1 oz dried porcini mushrooms
4 cups boiling water
for the sauce:
2 lb sweet Italian sausage (casing removed if necessary)
1 large onion, diced
3 cloves garlic, minced
1 big carrot, diced
2 28-oz canned petite diced tomatoes
1 cup dry white wine
1 cup whole milk
for the filling:
1 lb ricotta
1 lb frozen chopped spinach, defrosted and squeezed dry
2 cup shredded fresh mozzarella
1/4 cup parmesan
5-6 sheets of fresh pan-length and width pasta*
extra shredded mozzerella for sprinkling
Cover the porcini mushrooms with 4 cups of boiling water in a heat-safe container. Allow to seep 1 hour. Strain out the mushrooms, reserving the liquid. Finely chop the mushrooms, set aside. Strain the mushroom liquid through a damp-paper-towel lined strainer into a bowl (to remove any grit).
Preheat oven to 400.
For the sauce:
Brown the sausage in a large, heavy pot breaking up any large pieces. When nearly fully cooked, drain off as much fat as possible. Add the onion, garlic and carrot. Cook until the vegetables soften then add the wine and cook until mostly evaporated. Add the cup of milk and cook until mostly evaporated. Add the tomatoes, 2 cups of mushroom liquid, salt and pepper. Stir occasionally and simmer 3-4 hours. If the sauce begins to look dry, add small amounts of the reserved mushroom liquid.
For the filling:
Mix all ingredients listed plus the reserved mushrooms in a large bowl. Set aside until ready to use.
Generously butter the bottom and sides of a 9x13 inch pan. Place a (uncooked, fresh) noodle on the bottom of the pan. Top with cheese mixture, add another noodle, top with sauce.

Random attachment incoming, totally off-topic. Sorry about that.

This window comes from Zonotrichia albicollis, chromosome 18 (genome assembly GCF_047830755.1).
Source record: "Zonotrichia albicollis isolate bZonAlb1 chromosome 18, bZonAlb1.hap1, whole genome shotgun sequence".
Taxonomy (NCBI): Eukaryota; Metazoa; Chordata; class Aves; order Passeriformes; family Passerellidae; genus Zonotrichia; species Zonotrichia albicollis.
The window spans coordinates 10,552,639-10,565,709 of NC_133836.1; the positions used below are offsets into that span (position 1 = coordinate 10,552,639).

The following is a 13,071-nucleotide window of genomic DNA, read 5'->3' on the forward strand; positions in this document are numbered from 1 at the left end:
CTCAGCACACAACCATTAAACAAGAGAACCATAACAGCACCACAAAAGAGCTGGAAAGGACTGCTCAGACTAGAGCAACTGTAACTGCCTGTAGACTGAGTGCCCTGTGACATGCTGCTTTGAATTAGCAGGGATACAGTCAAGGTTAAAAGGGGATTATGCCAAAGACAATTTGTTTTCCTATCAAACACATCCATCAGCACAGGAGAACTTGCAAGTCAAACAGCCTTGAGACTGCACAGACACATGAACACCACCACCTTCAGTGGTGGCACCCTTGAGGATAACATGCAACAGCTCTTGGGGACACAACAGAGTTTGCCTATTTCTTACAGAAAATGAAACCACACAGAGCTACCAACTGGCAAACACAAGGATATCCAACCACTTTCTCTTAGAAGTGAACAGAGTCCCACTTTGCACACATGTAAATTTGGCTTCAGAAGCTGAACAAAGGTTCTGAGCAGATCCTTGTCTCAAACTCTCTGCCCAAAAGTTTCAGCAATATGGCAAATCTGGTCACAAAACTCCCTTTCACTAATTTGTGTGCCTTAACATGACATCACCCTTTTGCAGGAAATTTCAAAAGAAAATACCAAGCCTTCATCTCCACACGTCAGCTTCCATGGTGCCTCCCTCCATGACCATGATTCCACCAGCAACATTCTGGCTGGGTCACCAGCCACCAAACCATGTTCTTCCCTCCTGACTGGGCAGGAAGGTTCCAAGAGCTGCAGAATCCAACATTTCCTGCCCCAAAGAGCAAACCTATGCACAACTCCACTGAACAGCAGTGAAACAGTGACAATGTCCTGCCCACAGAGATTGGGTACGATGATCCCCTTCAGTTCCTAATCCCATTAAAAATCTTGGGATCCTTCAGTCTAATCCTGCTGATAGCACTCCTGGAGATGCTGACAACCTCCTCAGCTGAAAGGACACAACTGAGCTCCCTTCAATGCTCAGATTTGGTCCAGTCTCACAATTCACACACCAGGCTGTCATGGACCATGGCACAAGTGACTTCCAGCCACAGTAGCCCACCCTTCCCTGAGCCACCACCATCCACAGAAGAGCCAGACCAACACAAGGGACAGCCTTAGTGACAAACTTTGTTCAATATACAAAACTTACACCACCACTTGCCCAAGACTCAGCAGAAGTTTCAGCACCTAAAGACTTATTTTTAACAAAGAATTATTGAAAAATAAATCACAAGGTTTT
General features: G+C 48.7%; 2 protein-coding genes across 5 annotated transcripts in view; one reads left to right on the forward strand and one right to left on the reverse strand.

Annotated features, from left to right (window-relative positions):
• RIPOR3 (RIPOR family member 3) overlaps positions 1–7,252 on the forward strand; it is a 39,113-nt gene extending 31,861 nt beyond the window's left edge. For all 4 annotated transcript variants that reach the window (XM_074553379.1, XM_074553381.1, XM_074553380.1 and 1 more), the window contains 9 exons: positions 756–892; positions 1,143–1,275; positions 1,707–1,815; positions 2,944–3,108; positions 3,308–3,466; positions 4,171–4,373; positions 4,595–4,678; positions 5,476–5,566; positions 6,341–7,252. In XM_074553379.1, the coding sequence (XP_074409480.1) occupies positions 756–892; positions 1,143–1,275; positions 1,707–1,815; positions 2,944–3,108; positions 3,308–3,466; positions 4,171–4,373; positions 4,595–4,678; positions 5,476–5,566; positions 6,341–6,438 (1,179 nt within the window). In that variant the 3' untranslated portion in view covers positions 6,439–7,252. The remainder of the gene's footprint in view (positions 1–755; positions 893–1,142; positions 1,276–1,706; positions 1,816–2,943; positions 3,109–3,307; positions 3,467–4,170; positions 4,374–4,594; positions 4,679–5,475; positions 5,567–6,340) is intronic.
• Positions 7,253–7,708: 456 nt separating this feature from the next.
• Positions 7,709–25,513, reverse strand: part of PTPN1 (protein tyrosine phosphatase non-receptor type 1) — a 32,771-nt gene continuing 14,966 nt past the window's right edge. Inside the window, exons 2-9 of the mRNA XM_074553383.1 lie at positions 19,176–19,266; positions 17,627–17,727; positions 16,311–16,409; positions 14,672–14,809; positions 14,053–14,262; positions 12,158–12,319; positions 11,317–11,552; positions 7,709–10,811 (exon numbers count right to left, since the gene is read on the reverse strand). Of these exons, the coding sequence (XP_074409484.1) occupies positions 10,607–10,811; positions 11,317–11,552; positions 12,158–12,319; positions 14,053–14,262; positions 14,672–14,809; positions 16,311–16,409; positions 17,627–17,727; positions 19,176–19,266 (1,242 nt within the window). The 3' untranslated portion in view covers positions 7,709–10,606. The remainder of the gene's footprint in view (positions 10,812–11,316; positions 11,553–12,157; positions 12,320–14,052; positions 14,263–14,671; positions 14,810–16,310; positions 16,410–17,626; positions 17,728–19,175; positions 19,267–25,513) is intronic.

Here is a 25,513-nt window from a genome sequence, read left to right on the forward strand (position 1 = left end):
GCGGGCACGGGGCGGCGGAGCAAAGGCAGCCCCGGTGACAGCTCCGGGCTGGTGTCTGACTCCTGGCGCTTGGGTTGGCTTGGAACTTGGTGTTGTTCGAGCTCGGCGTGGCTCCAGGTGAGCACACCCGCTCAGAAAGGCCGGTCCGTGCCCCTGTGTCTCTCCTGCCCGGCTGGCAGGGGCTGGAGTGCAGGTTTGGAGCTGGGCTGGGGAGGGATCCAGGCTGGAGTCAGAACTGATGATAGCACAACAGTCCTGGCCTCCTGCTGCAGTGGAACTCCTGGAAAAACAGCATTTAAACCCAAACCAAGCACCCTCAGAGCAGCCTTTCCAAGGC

Continue in this pattern until the pan is full, ending with a layer of space. Sprinkle with cheese. Cover in foil and bake for 30 minutes. Remove the foil and continue to bake an additional 10 minutes or until heated through. Allow to sit for a couple of minutes before slicing.
Refrigerate leftovers. Remove leftovers from refrigerator 20 minutes prior to baking. Bake at 400 for 30 minutes, covered in foil. Remove foil and bake 10-20 additional minutes or until cooked through.
*We bought these at our local Italian store where they cut them to the width of our pan (we cut the length at home using a pizza cutter). Alternately, use (cooked) dried pasta sheets or follow the instructions here to make your own fresh basil lasagna noodles. Slice any leftover fresh pasta into thinner noodles for another dish if desired.
My thoughts:As you may have heard, Baltimore is under a ton of snow right now. As I type this now on Monday morning, the snow has been stopped since Saturday night but our street is still under nearly 30 inches of snow so we are not going anywhere anytime soon! Luckily, Matt came home early from work on Friday and stopped off at the local Italian store and brought home ingredients to make lasagna and yummy sandwiches. While he was in line, he noticed someone getting fresh lasagna noodles. It turns out they not only sell fresh lasagna noodles, they will cut them to fit your pan! We've been going there for about 10 years and never knew that. Well, that was better than the dried ones we planned on using so he picked some up too and for only about $1 more than the dried! Around lunch time on Saturday, he started the sauce and then we had the best lasagna ever for dinner! The sauce was full of sausage but surprisingly not heavy or overpowering and the filling was awesome. Lots of spinach and you could really taste the mushrooms. In fact there was so much spinach and mushrooms, I didn't even feel bad about not serving the salad I had planned.
Please excuse the picture, this is actually the reheated lasagna from the next day, Saturday's lasagna was a bit prettier but it was too dark to get a good picture (it was pretty dark on Sunday too). The downside to cooking in the winter. Anyway, if you find yourself snowed in or with a free day make this lasagna! You will not be disappointed.